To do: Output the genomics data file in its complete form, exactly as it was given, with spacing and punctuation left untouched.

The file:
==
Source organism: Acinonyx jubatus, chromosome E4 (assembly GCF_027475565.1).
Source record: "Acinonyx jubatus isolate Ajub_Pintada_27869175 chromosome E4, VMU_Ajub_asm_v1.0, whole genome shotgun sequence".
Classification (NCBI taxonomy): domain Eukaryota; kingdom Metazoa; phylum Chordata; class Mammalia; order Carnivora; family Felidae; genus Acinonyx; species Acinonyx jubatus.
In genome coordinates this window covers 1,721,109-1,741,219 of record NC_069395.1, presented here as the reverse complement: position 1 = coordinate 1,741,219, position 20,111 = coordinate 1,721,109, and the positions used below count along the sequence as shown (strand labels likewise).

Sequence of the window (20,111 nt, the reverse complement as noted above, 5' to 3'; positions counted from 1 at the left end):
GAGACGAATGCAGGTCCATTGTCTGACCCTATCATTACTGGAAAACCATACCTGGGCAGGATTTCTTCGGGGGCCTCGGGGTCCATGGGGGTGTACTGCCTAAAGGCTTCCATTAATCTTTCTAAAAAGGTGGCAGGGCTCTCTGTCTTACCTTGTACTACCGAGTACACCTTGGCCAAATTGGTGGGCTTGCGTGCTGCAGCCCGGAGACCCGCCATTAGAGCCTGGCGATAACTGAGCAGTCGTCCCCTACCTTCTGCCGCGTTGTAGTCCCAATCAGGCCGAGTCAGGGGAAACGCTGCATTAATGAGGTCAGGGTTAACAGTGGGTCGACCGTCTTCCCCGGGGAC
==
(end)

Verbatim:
Source organism: Acinonyx jubatus, chromosome E4 (assembly GCF_027475565.1).
Source record: "Acinonyx jubatus isolate Ajub_Pintada_27869175 chromosome E4, VMU_Ajub_asm_v1.0, whole genome shotgun sequence".
Classification (NCBI taxonomy): domain Eukaryota; kingdom Metazoa; phylum Chordata; class Mammalia; order Carnivora; family Felidae; genus Acinonyx; species Acinonyx jubatus.
In genome coordinates this window covers 1,721,109-1,741,219 of record NC_069395.1, presented here as the reverse complement: position 1 = coordinate 1,741,219, position 20,111 = coordinate 1,721,109, and the positions used below count along the sequence as shown (strand labels likewise).

Sequence of the window (20,111 nt, the reverse complement as noted above, 5' to 3'; positions counted from 1 at the left end):
GAGACGAATGCAGGTCCATTGTCTGACCCTATCATTACTGGAAAACCATACCTGGGCAGGATTTCTTCGGGGGCCTCGGGGTCCATGGGGGTGTACTGCCTAAAGGCTTCCATTAATCTTTCTAAAAAGGTGGCAGGGCTCTCTGTCTTACCTTGTACTACCGAGTACACCTTGGCCAAATTGGTGGGCTTGCGTGCTGCAGCCCGGAGACCCGCCATTAGAGCCTGGCGATAACTGAGCAGTCGTCCCCTACCTTCTGCCGCGTTGTAGTCCCAATCAGGCCGAGTCAGGGGAAACGCTGCATTAATGAGGTCAGGGTTAACAGTGGGTCGACCGTCTTCCCCGGGGAC